OCA DRAWING 1 cappotti d'oca


A blog describing my learning journey on the OCA Drawing 1 course

3 April 2011

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After much deliberation, I decided to withdraw from this course. I was strugglilng and it was pointed out to me that I needed to do much more in the form of studies, prelim sketches etc. It became too much.

Thank you to everyone who looked at my work.

30 March 2011

P2 Project Detailed Observation - Check and Log

I seem to have been at this stage for ages. I have been. It's taken me a long time to get through this section because I decided that to improve my skills, I would benefit from redoing the assignment 1 exercises and also that my learning log needed jazzing up.

My learning strategy is to alternate new assignment 2 exercises with old assignment 1 exercises. This seems to be working.

So now to the Check and Log questions in this section.

Which drawing media did you find most effective to use and for which effects?

I found that drawing pens are good for recording detail but are very permanent and if you make any mistakes you can't correct them. They produce even width lines and are good for shading and stippling.
I found graphite very flexible and easy to work with. I've now invested in quality pencils which are better because they have strong leads and you can maintain a sharp point. You can also use an eraser to correct mistakes. I found using the watersoluble pencils good fun and I liked the effect the faint colour wash made.

Did you enjoy capturing details or are you more at home creating big broad brush sketches.

I enjoy capturing details  more than big broad brush sketches. I like concentrating on the detail of a small area.

Look at the composition of the drawings you have done in this project. Make some sketches and notes about how you improve your composition.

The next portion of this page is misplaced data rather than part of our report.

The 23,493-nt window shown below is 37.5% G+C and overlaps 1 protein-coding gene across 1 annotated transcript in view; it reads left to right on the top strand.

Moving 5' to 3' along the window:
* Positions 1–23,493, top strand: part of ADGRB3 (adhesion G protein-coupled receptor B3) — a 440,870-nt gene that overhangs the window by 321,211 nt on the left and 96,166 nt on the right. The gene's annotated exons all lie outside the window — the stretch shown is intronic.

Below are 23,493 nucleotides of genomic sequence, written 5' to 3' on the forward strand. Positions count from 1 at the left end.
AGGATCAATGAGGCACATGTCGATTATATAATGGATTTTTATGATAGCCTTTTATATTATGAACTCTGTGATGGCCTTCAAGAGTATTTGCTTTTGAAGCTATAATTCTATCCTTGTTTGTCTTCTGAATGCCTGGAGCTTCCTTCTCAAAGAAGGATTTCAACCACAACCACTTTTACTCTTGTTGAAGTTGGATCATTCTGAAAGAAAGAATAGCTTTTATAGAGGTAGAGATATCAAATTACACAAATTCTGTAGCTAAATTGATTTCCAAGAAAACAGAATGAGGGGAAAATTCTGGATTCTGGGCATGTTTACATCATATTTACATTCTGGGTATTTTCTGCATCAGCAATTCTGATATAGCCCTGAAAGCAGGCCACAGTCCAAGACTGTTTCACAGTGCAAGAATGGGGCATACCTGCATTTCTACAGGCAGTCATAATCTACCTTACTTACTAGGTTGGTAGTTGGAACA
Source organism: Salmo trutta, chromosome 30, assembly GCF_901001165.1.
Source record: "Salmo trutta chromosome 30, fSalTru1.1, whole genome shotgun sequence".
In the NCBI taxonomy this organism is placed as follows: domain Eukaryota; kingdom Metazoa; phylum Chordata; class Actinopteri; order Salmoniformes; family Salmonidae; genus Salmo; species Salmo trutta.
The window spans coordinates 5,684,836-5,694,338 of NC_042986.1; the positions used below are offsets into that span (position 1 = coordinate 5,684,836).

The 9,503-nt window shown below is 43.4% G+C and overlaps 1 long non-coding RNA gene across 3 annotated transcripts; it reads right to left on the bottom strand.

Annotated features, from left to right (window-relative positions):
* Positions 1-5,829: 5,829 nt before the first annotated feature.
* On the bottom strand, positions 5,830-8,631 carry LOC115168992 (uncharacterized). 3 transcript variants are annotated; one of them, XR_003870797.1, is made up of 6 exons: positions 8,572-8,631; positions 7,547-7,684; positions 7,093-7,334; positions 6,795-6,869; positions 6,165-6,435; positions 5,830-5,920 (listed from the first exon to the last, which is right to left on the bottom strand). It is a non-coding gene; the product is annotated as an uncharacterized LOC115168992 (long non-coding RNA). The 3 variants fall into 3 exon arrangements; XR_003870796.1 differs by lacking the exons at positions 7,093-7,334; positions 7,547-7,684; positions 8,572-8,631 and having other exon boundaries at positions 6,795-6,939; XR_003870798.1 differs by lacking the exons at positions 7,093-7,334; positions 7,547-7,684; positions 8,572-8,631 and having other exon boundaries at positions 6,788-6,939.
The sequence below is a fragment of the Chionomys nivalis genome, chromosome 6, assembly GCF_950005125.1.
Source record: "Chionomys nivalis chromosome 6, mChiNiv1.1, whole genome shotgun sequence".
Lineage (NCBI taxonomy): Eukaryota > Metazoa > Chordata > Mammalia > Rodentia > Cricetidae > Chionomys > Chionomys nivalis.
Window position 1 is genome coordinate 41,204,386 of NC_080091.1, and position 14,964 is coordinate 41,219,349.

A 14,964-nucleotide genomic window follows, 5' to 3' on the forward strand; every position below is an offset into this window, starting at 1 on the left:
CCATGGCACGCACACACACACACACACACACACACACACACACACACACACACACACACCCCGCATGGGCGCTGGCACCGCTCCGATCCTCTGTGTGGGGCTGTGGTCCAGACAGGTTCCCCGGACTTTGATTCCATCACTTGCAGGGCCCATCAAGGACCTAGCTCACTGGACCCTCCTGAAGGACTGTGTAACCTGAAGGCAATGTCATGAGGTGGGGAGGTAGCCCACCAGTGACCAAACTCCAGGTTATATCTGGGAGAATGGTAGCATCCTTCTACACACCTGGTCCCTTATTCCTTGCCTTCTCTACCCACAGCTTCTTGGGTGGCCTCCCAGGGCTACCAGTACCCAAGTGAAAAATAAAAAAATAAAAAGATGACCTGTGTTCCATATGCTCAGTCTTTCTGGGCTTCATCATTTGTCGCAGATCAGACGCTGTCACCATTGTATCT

A technique to improve composition would be to choose good objects, preferably interesting ones, make sure that the proportions of the objects work well together, consider the placement of the objects, look at lines created by the objects, balance positive and negative space, add contrast, remove unnecessary distracting details and balance colours carefully.

Did doing a line drawing get you to look at space more effectively.

Yes. I also found that drawing in a larger space ie A3 meant that more detail could be captured.

Overall I am pleased with what I learnt my going back to the basics of Assignment 1 and being more observant in this section.

27 March 2011

Another attempt at P1 Study of light reflected from one object to another exercise

Another go at Assignment's 1 Study of light reflected from one object to another exercise. Pleased with the results.

Study of light reflected from one object to another

23 March 2011

P2 Contrasting Style Research - Two artists who work in contrasting ways

I m trying as much as possibel to include in research artists whose work I am able to see & study  for real. For this exercise my two artists are going to be Piet Mondrian (tight and rigorous) and Ludwig Kirchner (sketchy and expressive). At the Tate Modern I saw Kirchner's Bathers @ Moritzburg and Modrian's Sun Church in Zeeland. Unfortunetly neither of these pieces of work are in Bridgemaneducations's online library so I have included other examples of their works instead.

Piet Mondrian


Piet Mondrian (Pieter Cornelis Mondiraan 1872 - 1944) was a Dutch artist born in Amersfoort. He was associated with Ven Doesburg in founding the De Stijl movement in architecture and painting. He began by painting landscape in a traditional sombre Dutch manner but after moving to Paris in 1909 he became under the influence of Matisse and cubism. He then began painting still lifes which are analysed in terms of the relationship between outlines and the planes. In the hands of Mondrian these became increasingly abstract so that eventually the patterns became more important than the subject itself. During World war I he discarded the subject altogether and concentrated on constructing grids of simple black lines filled in with primary colours. These rectilinear compositions depend on their beauty on the simple relationships between the coloured areas. He was a great theoretician and in 1920 published a pamphlet called Neo-Plasticism which inspired the Dutch philosopher Schoenmaekers. He went to London in 1938 and from 1940 lived in New York. Mondrian's work has been a major influence on all purely abstract painters.